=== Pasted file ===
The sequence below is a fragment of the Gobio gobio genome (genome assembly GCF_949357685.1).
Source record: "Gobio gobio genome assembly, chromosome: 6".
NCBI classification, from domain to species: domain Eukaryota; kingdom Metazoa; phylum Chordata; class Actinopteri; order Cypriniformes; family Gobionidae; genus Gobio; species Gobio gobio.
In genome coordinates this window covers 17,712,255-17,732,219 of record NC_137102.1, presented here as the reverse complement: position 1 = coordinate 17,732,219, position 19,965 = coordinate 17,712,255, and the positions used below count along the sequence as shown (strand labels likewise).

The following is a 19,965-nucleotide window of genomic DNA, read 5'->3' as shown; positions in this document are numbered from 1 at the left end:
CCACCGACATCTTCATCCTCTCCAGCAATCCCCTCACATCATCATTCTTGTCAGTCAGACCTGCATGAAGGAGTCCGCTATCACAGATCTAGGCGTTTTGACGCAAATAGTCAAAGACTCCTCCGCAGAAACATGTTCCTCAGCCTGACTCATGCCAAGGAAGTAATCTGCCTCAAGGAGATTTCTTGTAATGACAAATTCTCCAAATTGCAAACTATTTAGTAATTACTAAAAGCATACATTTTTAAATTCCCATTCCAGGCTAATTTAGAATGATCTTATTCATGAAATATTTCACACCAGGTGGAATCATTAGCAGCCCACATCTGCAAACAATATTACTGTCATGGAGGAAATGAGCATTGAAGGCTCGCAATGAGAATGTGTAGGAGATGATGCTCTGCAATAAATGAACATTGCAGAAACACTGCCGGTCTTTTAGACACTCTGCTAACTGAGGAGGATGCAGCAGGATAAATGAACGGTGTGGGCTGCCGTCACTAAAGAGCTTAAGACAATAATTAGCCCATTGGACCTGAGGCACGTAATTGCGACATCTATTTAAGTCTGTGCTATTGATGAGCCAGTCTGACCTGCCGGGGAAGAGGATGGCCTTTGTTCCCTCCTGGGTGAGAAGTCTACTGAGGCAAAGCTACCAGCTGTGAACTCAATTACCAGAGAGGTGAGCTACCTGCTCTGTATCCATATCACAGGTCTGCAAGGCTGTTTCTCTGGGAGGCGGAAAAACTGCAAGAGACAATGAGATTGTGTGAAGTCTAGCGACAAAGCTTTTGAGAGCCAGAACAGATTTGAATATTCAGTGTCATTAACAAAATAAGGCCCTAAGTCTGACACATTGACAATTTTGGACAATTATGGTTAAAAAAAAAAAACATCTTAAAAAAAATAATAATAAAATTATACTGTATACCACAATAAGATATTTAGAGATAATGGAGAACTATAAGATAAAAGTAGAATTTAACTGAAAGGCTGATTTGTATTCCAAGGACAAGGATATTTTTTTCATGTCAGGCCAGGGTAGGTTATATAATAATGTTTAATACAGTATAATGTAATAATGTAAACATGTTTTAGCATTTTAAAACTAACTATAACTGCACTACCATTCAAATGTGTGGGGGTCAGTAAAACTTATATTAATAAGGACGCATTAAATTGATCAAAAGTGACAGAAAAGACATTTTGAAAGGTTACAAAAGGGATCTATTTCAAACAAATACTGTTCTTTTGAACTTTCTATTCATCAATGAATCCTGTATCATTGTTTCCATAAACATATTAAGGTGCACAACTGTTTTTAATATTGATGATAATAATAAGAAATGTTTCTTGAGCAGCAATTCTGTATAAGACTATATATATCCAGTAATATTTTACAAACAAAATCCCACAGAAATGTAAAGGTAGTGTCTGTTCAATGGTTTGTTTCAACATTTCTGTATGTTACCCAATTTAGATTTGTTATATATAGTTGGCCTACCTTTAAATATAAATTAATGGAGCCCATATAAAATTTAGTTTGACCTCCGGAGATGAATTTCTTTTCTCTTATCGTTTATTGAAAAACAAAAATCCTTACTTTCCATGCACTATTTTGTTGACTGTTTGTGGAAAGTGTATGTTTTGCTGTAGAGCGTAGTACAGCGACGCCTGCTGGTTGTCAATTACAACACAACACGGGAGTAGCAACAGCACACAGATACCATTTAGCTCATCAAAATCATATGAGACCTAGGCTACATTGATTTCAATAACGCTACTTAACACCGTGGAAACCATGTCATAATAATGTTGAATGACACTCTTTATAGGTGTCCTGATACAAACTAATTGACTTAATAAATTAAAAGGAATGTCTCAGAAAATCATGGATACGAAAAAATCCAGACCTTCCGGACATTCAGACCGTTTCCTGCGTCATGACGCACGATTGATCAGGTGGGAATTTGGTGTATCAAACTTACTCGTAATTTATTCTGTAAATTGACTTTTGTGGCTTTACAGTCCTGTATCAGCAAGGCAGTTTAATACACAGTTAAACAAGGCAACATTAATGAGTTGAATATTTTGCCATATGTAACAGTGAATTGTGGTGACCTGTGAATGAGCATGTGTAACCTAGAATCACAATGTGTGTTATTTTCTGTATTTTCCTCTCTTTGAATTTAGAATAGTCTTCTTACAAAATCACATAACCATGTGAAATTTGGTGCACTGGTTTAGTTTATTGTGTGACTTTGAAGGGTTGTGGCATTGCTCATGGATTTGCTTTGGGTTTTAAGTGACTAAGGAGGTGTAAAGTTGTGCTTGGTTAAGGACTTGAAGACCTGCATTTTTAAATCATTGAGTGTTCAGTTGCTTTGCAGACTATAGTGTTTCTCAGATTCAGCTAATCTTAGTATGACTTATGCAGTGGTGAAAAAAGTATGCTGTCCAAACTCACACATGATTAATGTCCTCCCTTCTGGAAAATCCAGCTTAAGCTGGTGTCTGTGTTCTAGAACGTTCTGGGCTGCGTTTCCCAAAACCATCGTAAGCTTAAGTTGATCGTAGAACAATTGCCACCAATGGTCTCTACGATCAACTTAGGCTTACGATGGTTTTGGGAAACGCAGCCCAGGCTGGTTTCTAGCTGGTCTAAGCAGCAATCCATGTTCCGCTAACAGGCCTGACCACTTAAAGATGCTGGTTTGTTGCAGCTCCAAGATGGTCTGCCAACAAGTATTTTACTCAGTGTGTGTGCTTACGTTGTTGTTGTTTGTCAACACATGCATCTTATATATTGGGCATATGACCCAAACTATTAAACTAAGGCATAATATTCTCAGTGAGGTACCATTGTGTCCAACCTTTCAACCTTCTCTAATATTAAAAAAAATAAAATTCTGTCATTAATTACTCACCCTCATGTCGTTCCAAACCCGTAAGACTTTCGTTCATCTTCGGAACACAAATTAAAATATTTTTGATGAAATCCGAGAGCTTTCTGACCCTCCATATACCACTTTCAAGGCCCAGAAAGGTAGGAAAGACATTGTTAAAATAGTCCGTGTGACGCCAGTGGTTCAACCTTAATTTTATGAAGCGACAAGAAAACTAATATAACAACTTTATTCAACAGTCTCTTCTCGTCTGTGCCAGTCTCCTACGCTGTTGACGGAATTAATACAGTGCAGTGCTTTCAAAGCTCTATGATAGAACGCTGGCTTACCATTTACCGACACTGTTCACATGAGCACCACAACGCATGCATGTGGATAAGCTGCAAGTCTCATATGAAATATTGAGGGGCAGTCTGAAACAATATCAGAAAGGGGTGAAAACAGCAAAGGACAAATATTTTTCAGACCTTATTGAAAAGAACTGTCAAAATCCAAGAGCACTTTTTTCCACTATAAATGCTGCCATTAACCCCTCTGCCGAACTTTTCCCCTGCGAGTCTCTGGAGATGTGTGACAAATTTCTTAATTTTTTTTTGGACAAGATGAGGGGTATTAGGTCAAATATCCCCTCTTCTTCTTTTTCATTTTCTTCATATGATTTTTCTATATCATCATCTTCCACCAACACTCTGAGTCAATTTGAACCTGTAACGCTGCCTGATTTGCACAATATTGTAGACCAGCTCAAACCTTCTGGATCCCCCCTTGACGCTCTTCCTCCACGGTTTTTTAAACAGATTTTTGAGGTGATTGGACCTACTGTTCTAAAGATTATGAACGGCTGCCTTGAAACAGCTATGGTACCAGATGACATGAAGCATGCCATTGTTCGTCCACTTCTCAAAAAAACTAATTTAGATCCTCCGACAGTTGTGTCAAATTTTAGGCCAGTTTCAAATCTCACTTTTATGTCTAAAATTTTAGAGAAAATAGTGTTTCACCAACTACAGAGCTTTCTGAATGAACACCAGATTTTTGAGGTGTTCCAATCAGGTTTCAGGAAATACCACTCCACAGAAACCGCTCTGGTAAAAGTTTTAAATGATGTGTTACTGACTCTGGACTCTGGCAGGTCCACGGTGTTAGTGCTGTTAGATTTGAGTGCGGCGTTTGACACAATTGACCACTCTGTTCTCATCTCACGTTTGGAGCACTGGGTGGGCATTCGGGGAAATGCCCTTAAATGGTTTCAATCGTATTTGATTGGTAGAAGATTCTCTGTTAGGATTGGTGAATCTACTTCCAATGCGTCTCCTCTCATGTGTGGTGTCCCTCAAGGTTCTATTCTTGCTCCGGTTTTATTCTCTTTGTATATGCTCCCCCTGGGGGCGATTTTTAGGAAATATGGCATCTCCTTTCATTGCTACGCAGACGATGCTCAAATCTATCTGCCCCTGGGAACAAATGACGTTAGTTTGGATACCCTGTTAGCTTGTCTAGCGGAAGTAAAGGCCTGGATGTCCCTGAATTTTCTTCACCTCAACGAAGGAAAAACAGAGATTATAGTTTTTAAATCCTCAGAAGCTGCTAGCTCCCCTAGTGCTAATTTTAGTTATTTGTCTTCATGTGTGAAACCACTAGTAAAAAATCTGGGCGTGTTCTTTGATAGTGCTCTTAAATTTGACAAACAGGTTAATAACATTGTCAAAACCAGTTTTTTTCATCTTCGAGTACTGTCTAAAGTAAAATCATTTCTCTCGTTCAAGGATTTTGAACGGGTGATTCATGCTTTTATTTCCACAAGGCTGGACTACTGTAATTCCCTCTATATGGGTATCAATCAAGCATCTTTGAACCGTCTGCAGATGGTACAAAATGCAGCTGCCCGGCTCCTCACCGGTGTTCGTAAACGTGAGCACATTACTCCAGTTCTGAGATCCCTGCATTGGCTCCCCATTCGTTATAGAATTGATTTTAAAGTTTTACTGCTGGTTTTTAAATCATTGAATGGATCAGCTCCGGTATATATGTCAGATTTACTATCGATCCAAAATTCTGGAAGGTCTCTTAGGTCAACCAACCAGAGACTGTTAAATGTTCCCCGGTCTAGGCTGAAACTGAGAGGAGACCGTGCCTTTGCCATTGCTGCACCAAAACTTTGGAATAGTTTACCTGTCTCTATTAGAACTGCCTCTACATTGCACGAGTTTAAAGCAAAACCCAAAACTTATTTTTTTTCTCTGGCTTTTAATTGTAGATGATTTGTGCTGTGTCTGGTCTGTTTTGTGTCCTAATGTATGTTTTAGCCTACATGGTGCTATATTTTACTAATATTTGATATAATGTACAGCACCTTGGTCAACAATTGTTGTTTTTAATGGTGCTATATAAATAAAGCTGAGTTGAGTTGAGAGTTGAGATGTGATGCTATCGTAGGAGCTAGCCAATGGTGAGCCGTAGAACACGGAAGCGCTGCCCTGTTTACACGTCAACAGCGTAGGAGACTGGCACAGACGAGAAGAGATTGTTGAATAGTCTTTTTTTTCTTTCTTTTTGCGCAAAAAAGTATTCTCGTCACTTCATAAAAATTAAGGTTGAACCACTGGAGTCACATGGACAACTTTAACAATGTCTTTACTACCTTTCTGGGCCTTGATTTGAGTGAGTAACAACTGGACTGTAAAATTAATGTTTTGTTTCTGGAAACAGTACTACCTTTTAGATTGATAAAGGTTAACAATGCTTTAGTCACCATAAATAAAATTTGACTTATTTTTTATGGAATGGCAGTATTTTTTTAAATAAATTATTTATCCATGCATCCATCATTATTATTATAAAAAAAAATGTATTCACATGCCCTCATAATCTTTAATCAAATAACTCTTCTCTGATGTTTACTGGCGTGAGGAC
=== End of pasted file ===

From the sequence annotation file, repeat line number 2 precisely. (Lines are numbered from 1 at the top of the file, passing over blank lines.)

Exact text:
Source record: "Gobio gobio genome assembly, chromosome: 6".